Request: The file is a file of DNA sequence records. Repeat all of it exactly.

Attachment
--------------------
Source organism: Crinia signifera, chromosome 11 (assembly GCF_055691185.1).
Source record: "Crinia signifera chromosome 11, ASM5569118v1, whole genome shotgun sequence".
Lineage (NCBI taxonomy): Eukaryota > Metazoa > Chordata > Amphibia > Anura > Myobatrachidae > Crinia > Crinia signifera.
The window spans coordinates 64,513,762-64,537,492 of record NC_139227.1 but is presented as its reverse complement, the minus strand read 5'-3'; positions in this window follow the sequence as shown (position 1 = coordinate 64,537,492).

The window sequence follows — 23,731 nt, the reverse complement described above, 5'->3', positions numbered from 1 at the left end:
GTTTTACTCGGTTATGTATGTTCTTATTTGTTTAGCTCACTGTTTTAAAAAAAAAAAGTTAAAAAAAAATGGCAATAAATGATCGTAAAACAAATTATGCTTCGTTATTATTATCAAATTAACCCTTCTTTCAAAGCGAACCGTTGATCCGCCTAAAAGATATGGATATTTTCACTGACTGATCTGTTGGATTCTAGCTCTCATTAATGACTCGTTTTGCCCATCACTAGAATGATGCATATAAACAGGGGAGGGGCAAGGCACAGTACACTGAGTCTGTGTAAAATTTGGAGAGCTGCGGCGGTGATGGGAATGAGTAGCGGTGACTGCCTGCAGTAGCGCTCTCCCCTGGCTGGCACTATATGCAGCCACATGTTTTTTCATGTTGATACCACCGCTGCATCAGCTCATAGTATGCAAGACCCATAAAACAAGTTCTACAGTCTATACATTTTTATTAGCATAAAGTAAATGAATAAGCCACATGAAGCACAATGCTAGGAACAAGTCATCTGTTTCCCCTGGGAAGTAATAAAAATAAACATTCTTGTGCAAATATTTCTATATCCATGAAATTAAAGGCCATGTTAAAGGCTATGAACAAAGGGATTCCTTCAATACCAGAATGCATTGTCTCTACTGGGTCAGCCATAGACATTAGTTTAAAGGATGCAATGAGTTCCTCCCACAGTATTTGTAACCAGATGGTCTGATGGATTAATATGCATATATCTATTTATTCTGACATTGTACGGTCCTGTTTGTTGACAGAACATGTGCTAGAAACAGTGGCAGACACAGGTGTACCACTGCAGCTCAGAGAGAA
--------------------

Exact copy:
Source organism: Crinia signifera, chromosome 11 (assembly GCF_055691185.1).
Source record: "Crinia signifera chromosome 11, ASM5569118v1, whole genome shotgun sequence".
Lineage (NCBI taxonomy): Eukaryota > Metazoa > Chordata > Amphibia > Anura > Myobatrachidae > Crinia > Crinia signifera.
The window spans coordinates 64,513,762-64,537,492 of record NC_139227.1 but is presented as its reverse complement, the minus strand read 5'-3'; positions in this window follow the sequence as shown (position 1 = coordinate 64,537,492).

The window sequence follows — 23,731 nt, the reverse complement described above, 5'->3', positions numbered from 1 at the left end:
GTTTTACTCGGTTATGTATGTTCTTATTTGTTTAGCTCACTGTTTTAAAAAAAAAAAGTTAAAAAAAAATGGCAATAAATGATCGTAAAACAAATTATGCTTCGTTATTATTATCAAATTAACCCTTCTTTCAAAGCGAACCGTTGATCCGCCTAAAAGATATGGATATTTTCACTGACTGATCTGTTGGATTCTAGCTCTCATTAATGACTCGTTTTGCCCATCACTAGAATGATGCATATAAACAGGGGAGGGGCAAGGCACAGTACACTGAGTCTGTGTAAAATTTGGAGAGCTGCGGCGGTGATGGGAATGAGTAGCGGTGACTGCCTGCAGTAGCGCTCTCCCCTGGCTGGCACTATATGCAGCCACATGTTTTTTCATGTTGATACCACCGCTGCATCAGCTCATAGTATGCAAGACCCATAAAACAAGTTCTACAGTCTATACATTTTTATTAGCATAAAGTAAATGAATAAGCCACATGAAGCACAATGCTAGGAACAAGTCATCTGTTTCCCCTGGGAAGTAATAAAAATAAACATTCTTGTGCAAATATTTCTATATCCATGAAATTAAAGGCCATGTTAAAGGCTATGAACAAAGGGATTCCTTCAATACCAGAATGCATTGTCTCTACTGGGTCAGCCATAGACATTAGTTTAAAGGATGCAATGAGTTCCTCCCACAGTATTTGTAACCAGATGGTCTGATGGATTAATATGCATATATCTATTTATTCTGACATTGTACGGTCCTGTTTGTTGACAGAACATGTGCTAGAAACAGTGGCAGACACAGGTGTACCACTGCAGCTCAGAGAGAA